Peel and dice 4 pounds of organic butternut squash and 1 ½ pounds of organic quartered apples (preferably organic honey crisp), steam with 1 cinnamon stick until squash is tender. Add 3 sticks of organic unsalted butter, ½ teaspoon of organic peeled and grated ginger, ½ teaspoon of salt, ½ teaspoon of nutmeg, 6 cups of your favorite organic coconut milk and boil. Then bring to a simmer for about 15 minutes. Finally, blend in a Vitamix or blender and return to the pot. Serve hot.

Onions Are Antimicrobial and Antibacterial

If you can get over the pungent smell that onions leave on your breath, you can benefit tremendously from incorporating onions into your diet. Onions contain sulfuric compounds, vitamin C and other phytonutrients, such as flavonoids. Also found in onions are a whole gamut of vitamins and nutrients, such as vitamin A, sodium, potassium, protein, calcium and iron. These nutrients give onion the ability to interact with the body’s metabolic functions and trigger favorable responses. Onions are used in the homeopathic world to bring relief to many ailments. The chromium found in onions assists with the regulation of blood sugar as allows the body to produce more insulin.

Onions contain a potent phytonutrient known as quercetin, which acts as a powerful antioxidant. It has been widely touted to play a pivotal role in cancer prevention therapies. Quercetin also relaxes the airway muscles and possibly provides relief of asthma symptoms. This was noted by a study in the “America Journal of Physiology”.  According to the National Onion Association, onions contain phytochemicals that provide anticancer and antimicrobial properties. These compounds include disulfides, trisulfides, cepanene and vinyldithiins, all of which work with the body and increase its ability to maintain proper health.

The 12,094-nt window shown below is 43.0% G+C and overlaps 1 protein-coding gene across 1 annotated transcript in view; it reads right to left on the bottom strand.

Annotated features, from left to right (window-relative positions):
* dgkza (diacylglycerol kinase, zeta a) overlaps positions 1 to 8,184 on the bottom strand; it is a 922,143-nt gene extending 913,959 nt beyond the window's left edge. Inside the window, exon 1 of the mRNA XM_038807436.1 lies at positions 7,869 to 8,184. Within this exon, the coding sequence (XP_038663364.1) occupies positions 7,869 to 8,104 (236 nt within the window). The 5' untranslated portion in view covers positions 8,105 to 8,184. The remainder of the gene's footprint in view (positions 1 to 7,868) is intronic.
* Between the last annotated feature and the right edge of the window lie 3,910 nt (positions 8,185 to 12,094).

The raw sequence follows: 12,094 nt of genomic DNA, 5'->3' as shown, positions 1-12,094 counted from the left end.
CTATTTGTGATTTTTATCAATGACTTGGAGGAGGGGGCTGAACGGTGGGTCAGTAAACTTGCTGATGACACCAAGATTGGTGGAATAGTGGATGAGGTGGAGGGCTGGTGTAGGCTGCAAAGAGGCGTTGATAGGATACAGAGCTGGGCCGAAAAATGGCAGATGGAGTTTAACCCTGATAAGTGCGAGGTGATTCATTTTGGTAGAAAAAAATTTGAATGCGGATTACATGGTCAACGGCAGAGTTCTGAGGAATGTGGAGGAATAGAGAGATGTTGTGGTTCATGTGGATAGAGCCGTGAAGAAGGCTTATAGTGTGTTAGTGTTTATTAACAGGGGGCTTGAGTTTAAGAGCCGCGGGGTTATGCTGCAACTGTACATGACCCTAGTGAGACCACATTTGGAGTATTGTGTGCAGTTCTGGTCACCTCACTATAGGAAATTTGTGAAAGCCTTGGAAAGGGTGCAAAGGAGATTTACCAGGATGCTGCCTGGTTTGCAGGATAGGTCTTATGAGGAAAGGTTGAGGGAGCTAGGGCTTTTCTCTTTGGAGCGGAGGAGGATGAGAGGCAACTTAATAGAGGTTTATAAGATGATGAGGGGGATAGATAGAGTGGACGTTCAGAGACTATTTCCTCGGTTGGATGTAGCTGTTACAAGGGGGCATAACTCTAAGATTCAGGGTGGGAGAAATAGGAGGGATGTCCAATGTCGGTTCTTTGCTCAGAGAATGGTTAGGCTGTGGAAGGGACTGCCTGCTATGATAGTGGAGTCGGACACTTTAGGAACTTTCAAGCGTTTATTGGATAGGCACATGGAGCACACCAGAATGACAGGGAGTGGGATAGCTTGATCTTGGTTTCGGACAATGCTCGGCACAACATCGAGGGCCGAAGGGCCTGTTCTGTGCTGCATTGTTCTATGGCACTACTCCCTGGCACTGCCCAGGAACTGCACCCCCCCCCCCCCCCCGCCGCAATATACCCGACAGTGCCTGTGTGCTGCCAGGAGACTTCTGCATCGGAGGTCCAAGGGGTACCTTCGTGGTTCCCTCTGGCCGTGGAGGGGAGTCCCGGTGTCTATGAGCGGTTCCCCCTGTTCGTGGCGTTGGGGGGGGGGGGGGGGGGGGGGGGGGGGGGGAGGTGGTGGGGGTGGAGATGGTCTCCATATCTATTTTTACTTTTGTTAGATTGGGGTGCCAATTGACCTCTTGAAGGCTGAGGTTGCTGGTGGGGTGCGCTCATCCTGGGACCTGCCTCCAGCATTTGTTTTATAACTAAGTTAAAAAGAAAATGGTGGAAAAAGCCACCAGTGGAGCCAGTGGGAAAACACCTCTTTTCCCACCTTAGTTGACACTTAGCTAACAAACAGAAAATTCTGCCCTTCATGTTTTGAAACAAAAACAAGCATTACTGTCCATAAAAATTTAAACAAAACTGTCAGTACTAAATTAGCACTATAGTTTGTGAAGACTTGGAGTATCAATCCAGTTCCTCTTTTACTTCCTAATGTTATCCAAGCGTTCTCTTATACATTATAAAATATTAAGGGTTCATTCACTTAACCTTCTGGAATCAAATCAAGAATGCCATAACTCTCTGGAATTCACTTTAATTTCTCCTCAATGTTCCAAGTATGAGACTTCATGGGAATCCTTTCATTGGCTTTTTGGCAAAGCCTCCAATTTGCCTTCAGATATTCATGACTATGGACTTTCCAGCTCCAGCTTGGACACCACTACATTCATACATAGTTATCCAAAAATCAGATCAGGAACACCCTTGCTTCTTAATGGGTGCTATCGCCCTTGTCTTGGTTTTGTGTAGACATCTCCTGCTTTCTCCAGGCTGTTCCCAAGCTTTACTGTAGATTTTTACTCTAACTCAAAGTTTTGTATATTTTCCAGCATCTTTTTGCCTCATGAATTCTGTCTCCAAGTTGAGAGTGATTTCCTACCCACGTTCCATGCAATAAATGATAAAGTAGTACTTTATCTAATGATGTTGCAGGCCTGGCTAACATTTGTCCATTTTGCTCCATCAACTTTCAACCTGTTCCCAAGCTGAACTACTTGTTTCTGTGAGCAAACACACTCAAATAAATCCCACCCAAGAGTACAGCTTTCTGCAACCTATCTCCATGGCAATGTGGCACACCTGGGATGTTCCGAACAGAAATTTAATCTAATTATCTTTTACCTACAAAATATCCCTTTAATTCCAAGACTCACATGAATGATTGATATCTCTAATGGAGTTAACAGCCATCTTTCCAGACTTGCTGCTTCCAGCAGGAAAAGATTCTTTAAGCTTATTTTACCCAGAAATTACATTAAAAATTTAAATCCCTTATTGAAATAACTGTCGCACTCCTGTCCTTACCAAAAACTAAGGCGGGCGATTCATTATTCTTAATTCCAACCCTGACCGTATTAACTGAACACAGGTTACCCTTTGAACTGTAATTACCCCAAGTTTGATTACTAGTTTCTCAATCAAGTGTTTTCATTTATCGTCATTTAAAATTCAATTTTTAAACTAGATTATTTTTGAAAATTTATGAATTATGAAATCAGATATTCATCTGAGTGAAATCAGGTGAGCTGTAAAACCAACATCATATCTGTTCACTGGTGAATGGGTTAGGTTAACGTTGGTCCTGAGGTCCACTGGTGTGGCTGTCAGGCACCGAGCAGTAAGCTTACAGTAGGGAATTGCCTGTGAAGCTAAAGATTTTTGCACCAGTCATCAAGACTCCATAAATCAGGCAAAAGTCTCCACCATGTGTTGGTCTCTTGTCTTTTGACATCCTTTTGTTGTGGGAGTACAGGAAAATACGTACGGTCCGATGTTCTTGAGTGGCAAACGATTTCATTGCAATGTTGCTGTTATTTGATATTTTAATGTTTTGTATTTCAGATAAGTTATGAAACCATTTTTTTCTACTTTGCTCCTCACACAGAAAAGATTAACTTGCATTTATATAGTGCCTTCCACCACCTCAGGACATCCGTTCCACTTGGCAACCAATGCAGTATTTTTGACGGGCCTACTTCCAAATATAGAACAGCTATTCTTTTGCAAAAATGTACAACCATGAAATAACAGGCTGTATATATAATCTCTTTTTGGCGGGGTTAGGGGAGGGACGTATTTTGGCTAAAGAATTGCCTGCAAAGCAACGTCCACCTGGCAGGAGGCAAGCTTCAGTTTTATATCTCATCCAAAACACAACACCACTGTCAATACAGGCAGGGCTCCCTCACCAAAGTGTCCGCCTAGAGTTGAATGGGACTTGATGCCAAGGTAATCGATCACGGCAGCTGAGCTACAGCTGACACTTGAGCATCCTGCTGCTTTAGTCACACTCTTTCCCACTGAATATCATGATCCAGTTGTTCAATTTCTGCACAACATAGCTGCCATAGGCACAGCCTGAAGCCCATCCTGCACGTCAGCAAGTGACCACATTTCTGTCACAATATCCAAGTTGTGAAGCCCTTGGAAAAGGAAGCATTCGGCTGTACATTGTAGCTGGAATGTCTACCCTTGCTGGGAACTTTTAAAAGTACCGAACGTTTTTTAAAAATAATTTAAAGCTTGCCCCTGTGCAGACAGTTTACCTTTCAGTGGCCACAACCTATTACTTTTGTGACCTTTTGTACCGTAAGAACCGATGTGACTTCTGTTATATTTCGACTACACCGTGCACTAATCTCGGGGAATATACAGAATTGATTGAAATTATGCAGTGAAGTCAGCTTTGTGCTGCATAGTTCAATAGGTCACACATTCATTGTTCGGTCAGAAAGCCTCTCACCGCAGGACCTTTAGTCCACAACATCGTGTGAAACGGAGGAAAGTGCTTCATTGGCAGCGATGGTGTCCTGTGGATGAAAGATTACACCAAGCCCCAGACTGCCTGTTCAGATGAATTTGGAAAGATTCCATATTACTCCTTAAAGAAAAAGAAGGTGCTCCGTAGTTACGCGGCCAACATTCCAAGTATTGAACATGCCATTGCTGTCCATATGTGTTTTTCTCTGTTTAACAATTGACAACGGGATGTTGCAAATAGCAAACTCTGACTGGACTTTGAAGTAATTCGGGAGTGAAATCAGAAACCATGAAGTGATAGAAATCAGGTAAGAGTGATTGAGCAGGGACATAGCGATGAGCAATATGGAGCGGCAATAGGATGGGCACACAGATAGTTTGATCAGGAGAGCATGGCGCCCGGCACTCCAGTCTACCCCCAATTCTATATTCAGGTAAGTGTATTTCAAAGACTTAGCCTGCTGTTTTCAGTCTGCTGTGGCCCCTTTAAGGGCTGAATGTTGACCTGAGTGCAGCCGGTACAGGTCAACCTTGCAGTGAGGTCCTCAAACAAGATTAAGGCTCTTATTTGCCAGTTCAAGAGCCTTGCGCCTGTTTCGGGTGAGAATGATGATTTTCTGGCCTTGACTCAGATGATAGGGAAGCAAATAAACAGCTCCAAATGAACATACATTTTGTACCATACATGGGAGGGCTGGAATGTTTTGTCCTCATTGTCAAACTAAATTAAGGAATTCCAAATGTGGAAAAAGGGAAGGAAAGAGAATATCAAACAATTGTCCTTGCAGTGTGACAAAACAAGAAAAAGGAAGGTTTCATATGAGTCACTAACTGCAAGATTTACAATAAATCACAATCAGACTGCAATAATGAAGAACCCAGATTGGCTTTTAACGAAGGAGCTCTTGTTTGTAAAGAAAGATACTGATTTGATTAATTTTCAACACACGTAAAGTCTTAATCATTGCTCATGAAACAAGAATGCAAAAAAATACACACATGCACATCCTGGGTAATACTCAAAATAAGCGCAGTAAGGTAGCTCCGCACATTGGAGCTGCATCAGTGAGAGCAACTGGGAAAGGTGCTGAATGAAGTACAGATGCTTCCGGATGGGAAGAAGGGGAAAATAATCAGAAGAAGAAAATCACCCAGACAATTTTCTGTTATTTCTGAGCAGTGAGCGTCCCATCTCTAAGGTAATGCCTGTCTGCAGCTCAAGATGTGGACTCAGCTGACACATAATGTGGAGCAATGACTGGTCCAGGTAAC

The University of Maryland Medical Center noted that onions can reduce symptoms of bladder infections and reduce blood pressure.

The fiber content in onions aids digestion as well as keeping your bowels regular. There is a specific soluble fiber in onions that promotes good bacteria growth in the intestines and leads to overall health.

The antioxidants in onions fight against free radicals and help boost immunity against harmful agents. Onions also can be used topically to reduce inflammation. Chop some raw onions and place in a cup beside the sick one’s bedside as the onions absorb the microbes and bacteria from the surrounding environment.

Onions can be prepared in many different ways. You can enjoy then cooked or raw, in sandwiches, soups, stews, salads and more. So many wonderful recipes use onions. Here is a quick and easy one from Mimi’s Organic Corner that can accompany any main dish and is delicious over basmati rice or quinoa.

Caramelized Onions with Mushrooms and Peppers

Cover the bottom of a large saucepan with coconut oil and sauté 3 minced organic garlic cloves, 3 sliced organic onions, 3 sliced organic peppers and a 16-ounce container of your favorite style of chopped organic mushrooms. Season with Italian seasonings and add salt and pepper to taste.

Quinoa Side

Cooked quinoa can be tossed with diced organic onions, diced organic garlic and diced organic red peppers. You can add organic corn, and a favorite organic bean of your choice. Season with salt and pepper to taste garnish with cilantro.